Spring 2018 Newsletter

Foreword by Bradford Hesse, Chief of the Health Communication and Informatics Research Branch

Bradford Hesse

When the Health Communication and Informatics Research Branch (HCIRB) formed at the turn of the millennium, NCI declared an extraordinary opportunity to conduct research in cancer communications. The World Wide Web was new; patients were showing up to their oncologists’ appointments with reams of computer printouts gathered from the Web; and the imminent completion of the Human Genome project was heralding a shift in medicine toward a paradigm that would be more predictive, preemptive, personalized, and participative than ever before. However, we knew much more about how to calculate genomic-based risk predictions than how to communicate those risks to patients. Although the internet was changing every aspect of communication in other sectors, we were only at the beginning of understanding how to use these new electronic capacities to support our patients or effectively elevate public knowledge and awareness. HCIRB was formed to spur research in these communication-related areas. To assist the extramural community in staying ahead of these massive shifts in the health communication environment, HCIRB launched the Health Information National Trends Survey, or HINTS.

Fast forward to 2018 -- HCIRB is now nearly two decades old, precision medicine is becoming a reality, and Electronic Health Records (EHR) undergird our health care system. Additionally, social media is a global communication force and the use of mobile devices far outstrips the use of telephone landlines in connecting people to the world.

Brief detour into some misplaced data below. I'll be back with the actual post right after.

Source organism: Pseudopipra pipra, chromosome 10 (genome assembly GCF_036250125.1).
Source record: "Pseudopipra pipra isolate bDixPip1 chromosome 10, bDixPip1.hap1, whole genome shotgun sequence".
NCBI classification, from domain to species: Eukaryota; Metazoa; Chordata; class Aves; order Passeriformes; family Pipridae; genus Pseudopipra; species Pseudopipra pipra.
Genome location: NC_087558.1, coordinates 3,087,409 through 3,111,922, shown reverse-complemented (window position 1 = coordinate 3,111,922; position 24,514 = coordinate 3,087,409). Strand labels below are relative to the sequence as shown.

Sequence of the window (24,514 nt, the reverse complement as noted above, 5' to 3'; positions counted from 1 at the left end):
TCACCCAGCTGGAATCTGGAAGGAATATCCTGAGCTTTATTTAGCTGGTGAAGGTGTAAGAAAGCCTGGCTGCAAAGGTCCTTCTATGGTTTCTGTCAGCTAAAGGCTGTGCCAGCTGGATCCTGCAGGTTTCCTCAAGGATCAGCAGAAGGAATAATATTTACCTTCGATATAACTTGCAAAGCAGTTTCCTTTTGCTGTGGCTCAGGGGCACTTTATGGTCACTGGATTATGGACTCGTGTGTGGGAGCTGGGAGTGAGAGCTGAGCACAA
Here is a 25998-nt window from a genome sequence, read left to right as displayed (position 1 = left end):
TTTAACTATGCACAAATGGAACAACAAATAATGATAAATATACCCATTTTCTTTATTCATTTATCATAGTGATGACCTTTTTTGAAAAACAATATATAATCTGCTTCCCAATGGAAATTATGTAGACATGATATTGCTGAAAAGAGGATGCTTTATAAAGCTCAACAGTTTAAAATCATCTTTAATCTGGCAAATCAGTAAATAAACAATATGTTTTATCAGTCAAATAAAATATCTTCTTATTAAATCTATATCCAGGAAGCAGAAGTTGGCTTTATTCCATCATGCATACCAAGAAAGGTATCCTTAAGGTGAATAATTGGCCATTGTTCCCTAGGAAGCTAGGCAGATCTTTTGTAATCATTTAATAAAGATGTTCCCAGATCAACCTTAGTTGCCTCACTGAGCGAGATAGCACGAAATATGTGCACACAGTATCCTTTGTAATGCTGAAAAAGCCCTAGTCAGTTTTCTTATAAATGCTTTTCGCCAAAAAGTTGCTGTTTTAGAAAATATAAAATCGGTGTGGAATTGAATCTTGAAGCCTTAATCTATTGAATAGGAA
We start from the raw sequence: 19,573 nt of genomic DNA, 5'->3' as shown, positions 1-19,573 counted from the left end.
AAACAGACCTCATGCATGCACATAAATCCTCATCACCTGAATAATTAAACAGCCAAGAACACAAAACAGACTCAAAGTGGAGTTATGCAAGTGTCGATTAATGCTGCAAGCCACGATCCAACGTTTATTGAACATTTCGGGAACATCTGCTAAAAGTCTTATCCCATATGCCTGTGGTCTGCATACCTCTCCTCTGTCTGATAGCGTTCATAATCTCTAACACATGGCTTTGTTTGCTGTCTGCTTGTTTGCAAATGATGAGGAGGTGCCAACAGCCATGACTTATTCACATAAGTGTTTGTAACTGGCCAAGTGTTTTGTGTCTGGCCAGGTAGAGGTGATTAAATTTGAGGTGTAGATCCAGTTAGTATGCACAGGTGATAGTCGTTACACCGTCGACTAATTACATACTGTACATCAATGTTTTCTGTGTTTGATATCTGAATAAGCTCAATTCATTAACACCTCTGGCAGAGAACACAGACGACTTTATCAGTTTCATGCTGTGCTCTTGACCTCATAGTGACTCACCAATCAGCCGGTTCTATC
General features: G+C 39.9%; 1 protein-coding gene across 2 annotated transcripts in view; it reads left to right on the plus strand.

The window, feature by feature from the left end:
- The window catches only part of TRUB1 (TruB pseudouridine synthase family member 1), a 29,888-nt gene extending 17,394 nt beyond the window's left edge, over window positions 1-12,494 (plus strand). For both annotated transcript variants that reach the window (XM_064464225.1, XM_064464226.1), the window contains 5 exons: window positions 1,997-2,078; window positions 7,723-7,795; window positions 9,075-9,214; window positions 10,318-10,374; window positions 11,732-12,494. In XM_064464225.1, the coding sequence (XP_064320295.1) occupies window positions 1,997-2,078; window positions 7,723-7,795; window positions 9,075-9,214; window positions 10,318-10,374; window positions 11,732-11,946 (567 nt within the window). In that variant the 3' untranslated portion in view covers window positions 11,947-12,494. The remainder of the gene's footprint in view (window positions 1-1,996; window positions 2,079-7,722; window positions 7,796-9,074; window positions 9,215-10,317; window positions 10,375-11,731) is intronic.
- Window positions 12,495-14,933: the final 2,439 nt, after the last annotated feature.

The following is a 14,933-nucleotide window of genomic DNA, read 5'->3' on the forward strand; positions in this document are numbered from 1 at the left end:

The HINTS program has monitored each of those changes over the years and has the led the way at NIH in data-sharing by making data from each one of its 10 administrations publicly available to the extramural community for collective analysis. Visit the HINTS website to learn more about the newly released 2017 HINTS data. Co-sponsored by the Food and Drug Administration (FDA) and the Office of the National Coordinator for Health Information Technology (ONC), these new data provide cutting-edge insights into how the public is responding to messages surrounding new tobacco products; how they are using a new raft of communication technologies in their daily lives; and how responsive they are to medicine’s push toward patient empowerment. Recently, ONC highlighted HINTS in a data brief about how patients and providers use online medical records.

Download the data and join the hundreds of authors whose publications based on HINTS analyses are catalogued through PubMed and enumerated at the HINTS website. Feel free to download and circulate any one of the 35 HINTS Briefs that encapsulate valuable lessons learned from these papers into focused synopses for cancer-control planners. More importantly, please join us Sept. 13-14, 2018, for the Fifth HINTS Data Users Conference Exit disclaimer at the Natcher Auditorium on the NIH campus in Bethesda, MD. The registration Exit disclaimer and abstract submission site Exit disclaimer are now open.